How Does a Provisional Patent Application Work?

Independent inventors sometimes confront a vexing problem: how to demonstrate their creativity to potential manufacturers without risking that the manufacturer would “steal” the concept. Fortunately, Congress has allowed a method that protects while shopping for new inventions: the provisional patent application (PPA).

How to Stop a Manufacturer From “Stealing” Your Idea?

Although most potential manufacturers may be relied on, to be honest, few inventors like to depend only on faith when reporting an idea. However, most manufacturers are reluctant to sign binding nondisclosure agreements before even viewing an innovation for several reasonable reasons. Also, remember that any public sale or disclosure before submitting a patent application would endanger your ability to get patent protection under recent patent law reforms (America Invents Act, approved September 12, 2011).

Traditional Approaches to Invention Protection

On March 16, 2013, the United States implemented a first-to-file system. The first inventor to apply (rather than invent) receives the patent under this approach. Before that date, innovators may show an earlier date of invention by documenting the construction and testing process. That is not conceivable under the new law. Before selling an idea, an inventor might still file a patent application and designate it “patent pending.” Few manufacturers will risk stealing an innovation if they know they will face a patent infringement action if the patent is ever issued.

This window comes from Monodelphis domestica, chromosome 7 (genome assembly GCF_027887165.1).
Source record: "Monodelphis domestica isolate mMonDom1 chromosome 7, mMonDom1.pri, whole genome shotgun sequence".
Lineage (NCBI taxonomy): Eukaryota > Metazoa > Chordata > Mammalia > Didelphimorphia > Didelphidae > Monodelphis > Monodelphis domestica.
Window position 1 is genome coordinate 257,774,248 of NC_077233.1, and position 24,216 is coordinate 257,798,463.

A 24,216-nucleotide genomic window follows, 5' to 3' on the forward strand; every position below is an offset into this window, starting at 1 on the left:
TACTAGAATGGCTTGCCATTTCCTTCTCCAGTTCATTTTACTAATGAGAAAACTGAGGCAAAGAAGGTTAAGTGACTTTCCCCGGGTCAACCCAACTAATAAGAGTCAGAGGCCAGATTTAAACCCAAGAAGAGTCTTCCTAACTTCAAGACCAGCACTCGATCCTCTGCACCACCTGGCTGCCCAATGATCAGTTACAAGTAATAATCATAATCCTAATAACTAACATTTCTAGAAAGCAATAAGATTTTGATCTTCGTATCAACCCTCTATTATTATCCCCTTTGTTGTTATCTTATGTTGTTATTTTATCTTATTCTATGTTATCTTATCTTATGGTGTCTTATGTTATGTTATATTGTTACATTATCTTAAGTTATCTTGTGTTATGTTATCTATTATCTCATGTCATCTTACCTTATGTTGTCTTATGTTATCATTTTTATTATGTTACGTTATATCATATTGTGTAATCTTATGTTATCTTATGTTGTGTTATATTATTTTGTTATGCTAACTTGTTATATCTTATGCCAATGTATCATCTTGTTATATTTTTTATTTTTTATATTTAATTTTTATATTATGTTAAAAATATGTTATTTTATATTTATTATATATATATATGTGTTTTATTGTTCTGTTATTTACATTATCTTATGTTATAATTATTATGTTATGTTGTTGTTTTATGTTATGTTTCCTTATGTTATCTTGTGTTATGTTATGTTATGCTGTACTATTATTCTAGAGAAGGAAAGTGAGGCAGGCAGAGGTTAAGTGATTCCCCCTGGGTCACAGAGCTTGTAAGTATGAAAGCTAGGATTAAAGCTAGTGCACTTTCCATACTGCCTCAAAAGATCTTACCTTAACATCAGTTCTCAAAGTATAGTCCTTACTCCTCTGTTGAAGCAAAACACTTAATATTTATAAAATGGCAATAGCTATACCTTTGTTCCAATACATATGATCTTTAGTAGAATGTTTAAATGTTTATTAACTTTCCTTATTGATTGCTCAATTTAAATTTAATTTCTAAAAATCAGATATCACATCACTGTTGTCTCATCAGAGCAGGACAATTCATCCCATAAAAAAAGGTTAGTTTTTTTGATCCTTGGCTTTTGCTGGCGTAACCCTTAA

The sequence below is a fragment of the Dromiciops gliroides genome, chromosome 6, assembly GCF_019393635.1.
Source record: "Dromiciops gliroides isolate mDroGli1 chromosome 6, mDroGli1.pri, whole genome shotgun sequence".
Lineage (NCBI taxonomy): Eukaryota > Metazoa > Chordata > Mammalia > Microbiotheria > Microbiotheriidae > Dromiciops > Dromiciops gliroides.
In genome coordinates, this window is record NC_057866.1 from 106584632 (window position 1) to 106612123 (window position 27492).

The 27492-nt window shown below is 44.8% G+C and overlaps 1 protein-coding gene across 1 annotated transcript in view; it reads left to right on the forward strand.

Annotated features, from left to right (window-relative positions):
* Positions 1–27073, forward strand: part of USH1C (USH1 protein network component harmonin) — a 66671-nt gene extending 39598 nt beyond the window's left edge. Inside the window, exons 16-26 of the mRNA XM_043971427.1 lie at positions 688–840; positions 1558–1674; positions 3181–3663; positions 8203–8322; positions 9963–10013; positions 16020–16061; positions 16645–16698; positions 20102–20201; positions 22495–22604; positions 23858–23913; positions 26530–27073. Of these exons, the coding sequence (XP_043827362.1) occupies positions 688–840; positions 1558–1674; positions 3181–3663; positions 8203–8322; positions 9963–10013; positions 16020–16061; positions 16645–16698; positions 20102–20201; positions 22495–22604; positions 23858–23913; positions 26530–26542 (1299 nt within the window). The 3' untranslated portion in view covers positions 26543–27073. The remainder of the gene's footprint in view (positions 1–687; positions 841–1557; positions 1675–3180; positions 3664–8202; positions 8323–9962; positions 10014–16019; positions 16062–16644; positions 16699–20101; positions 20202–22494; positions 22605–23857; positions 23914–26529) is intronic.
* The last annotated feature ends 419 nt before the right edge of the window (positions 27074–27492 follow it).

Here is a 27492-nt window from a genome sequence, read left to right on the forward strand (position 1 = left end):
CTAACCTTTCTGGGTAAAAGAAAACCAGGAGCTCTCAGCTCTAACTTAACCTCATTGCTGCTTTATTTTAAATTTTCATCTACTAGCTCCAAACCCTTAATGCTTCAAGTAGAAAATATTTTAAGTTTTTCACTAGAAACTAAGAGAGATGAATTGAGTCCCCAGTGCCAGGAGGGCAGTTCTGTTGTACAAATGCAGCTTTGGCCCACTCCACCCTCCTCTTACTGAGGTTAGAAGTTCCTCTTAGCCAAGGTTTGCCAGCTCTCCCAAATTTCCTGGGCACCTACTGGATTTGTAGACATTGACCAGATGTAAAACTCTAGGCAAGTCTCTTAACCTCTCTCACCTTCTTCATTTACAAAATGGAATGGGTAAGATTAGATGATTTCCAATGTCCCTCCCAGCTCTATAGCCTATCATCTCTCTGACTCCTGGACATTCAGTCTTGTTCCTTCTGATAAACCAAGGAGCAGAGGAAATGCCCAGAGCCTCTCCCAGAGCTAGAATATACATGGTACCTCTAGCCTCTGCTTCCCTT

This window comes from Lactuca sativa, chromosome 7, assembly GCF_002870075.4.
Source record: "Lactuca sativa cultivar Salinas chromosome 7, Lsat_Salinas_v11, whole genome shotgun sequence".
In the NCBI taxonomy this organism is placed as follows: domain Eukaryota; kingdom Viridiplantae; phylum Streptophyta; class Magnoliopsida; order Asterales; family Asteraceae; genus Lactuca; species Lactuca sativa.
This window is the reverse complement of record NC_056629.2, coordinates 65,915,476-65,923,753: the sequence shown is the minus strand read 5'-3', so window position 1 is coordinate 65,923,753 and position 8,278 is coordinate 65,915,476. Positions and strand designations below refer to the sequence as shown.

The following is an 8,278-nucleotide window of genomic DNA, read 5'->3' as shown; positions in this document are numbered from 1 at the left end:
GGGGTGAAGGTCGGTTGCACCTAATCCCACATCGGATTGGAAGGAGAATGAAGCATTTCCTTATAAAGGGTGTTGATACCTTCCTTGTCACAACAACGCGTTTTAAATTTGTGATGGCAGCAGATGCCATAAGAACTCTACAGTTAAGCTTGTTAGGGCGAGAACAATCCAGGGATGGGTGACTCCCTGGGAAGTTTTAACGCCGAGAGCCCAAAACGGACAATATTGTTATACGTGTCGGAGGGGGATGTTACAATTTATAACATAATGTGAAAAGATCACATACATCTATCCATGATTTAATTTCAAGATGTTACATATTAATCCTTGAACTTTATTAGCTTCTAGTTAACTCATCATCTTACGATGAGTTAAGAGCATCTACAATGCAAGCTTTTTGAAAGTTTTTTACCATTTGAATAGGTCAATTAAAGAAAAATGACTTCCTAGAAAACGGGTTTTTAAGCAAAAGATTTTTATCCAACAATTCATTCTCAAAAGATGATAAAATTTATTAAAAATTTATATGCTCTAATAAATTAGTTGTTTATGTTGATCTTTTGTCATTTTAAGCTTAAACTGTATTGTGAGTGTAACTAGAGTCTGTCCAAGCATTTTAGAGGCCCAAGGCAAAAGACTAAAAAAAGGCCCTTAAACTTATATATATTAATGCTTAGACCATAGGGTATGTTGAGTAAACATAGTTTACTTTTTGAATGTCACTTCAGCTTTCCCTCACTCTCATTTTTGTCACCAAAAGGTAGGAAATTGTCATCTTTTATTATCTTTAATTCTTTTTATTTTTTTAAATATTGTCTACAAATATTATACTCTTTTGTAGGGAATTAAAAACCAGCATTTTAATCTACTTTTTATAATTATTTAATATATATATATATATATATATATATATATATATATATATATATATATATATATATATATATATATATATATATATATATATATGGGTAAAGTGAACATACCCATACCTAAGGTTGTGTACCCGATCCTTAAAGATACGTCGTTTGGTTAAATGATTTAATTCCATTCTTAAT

The Answer: Submit a Provisional Patent Application

Congress provides another option for inventors: file a provisional patent application (PPA) on the innovation. Filing a PPA allows an inventor to claim “patent pending” status for the invention for 12 months while requiring only a fraction of the effort and cost of a standard patent application.

A provisional patent application comprcumentises text and illustrations explaining how to produce and utilize your invention. It’s a brief do, usually five to ten pages long, written in clear English with no complex terminology in ordinary patent applications.

Once you’ve completed this, your invention will have an effective filing date, and you can use the phrase “patent pending” for at least a year following the filing date. You can use the PPA’s initial filing date to demonstrate that your invention predated other related advancements if you submit a conventional patent application within a year of filing the PPA.The Difference Between a PPA and a Regular Patent Application.

It costs less. Instead of spending hundreds or tens of thousands of dollars on doing patent searches and hiring patent attorneys to prepare for a full patent application, a PPA costs $65 for a micro-business, $130 for a small organization, and $260 for a big firm.

It’s simpler. You can omit some of the complexities associated with filing a patent application, such as the Information Disclosure Statement and the Patent Application Declaration (a declaration made under penalty of perjury stating that you are the true inventor and have disclosed all information you are aware of that would be relevant to the examination of the application) (disclosure of all the relevant information known to you that is related to the originality of your invention). A patent is not produced as a result. Therefore, you cannot obtain a patent by filing a provisional patent application. To receive the benefits of a regular patent, you must file a regular application within a year of filing your provisional application. The patent must be accepted by the United States Patent and Trademark Office. The PPA only allows you to protect your rights while deciding whether to file for a regular patent.

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